By Thomas Harrington
For the first time since 1999, the Anaheim Ducks may not pick in the first round of the draft, as their first round pick went to Dallas in the Patrick Eaves deal. They do have two second round picks (50th and 60th overall), a third round pick (91st overall), a fourth round pick (122nd overall), and a fifth round pick (153rd overall). With no first round pick right now, there is little question that Bob Murray will be looking to move into the draft’s first round. With that in mind, I’ll look at all 31 first round picks and look at any potential deals that Anaheim could make.
As I go through these deals, I’ll only use Anaheim players who I think might to be traded. Players who have no movement and no trade clauses will not be included in any of these deals, so Ryan Getzlaf, Ryan Kesler, Corey Perry, Kevin Bieksa, Antoine Vermette, and Andrew Cogliano will not be included. While it’s possible that any of them could decide to waive their clause, going into convincing a player to waive their no trade or no movement clause is something I won’t be considering. Second, players who look like building blocks for the future will be left out, so Rickard Rakell, Jakob Silfverberg, Josh Manson, John Gibson, Cam Fowler and Hampus Lindholm will not be included in any of these proposals. That’s not to say these players won’t be traded, just that I don’t think they will be. If the Ducks feel like Fowler will not sign an extension on July 1st, then he could be dealt instead, but right now, it does sound like he will be extended. If Simon Despres ever gets healthy, he could also be dealt. However, with his health still such a question mark, he won’t be included in any deals either. I also won’t be too concerned about cap space since teams are allowed to exceed the salary cap by 10% in the offseason.
One thing to keep in mind: the Ducks may be wary of shipping a good player to a division rival, or even another team in the Western Conference. Of the last 10 trades that Anaheim has made, six were with Eastern Conference teams, and none were with a Pacific Division rival. This is being viewed as a weaker draft compared to the last couple, meaning that there isn’t going to be an Auston Matthews or Connor McDavid available, so Anaheim may be less likely to give up a valuable asset to land a first round pick. It also means that it’s incredibly difficult to determine who will still be available after the first five or 10 picks.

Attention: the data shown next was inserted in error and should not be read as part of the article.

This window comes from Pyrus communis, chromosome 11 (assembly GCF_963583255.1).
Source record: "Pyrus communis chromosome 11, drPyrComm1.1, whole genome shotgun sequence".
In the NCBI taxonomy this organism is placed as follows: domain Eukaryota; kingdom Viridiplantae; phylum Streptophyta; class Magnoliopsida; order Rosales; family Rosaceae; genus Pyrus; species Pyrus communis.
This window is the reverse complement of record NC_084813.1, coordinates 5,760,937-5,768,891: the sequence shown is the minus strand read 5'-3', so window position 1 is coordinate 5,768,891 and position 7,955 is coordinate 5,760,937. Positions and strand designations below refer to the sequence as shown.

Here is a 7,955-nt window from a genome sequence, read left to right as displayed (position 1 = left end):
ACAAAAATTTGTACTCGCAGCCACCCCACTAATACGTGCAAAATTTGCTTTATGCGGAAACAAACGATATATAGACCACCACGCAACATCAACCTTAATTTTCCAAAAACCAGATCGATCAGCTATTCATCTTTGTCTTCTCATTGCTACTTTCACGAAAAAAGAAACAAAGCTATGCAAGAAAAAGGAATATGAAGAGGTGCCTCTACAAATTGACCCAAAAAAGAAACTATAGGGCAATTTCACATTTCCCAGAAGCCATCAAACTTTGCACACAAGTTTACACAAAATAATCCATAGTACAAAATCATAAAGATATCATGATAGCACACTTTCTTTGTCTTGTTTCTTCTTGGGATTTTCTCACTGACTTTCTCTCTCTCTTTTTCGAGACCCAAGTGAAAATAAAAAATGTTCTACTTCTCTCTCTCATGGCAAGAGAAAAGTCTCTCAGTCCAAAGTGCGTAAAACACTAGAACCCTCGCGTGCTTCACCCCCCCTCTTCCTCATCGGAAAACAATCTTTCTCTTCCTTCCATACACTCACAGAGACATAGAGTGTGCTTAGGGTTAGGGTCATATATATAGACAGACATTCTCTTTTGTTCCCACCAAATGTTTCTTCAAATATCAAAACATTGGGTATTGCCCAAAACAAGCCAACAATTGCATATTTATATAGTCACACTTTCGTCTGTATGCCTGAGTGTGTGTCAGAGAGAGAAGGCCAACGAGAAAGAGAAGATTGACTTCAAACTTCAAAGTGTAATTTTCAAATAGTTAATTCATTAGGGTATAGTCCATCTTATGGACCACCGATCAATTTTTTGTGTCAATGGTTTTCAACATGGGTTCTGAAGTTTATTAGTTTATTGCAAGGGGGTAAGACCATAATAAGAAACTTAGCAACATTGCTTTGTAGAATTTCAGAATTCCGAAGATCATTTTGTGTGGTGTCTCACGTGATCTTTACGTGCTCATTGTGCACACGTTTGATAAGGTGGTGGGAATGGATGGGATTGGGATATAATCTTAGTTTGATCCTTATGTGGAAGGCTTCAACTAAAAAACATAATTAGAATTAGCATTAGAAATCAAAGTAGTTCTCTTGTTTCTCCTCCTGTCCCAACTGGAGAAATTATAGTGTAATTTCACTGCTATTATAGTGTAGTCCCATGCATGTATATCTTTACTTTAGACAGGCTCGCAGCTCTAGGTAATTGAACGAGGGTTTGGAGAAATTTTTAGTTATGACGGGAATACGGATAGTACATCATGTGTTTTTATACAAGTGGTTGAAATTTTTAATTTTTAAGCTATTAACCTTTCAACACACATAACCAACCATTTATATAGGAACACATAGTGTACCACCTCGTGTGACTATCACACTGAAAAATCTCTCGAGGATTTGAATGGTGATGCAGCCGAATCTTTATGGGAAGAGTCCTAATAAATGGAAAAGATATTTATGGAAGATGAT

So, with those players out of the way, here are the players who I think could be used by Anaheim to get into the first round: Sami Vatanen, one of Shea Theodore or Brandon Montour, Clayton Stoner, Ondrej Kase, and Chris Wagner. Anaheim’s other five draft picks and some of their prospects could make their way into these deals. I expect Anaheim to deal at least one of their many defensemen this summer, and trading into the first round would be a good return, and would save a lot of cap space. I list Vatanen because he has a very high trade value and appears to be the odd man out on Anaheim’s blue line as Anaheim appears willing to listen to offers for him. (For more on the Ducks looking to trade Vatanen listen to our newest podcast: Vegas Road Trip). I don’t want to trade Theodore or Montour, and I don’t think Anaheim will. However, given the amount of defensive depth that Anaheim has, they could afford to trade one of these two, but only if the return was incredibly high. I like Kase and Wagner a lot, but if they can be used to bring in a first round pick, they could be good trade bait. If the Ducks can get out of Stoner’s contract, that will be a win. However, the Ducks may have to give up something else to get someone to take his contract.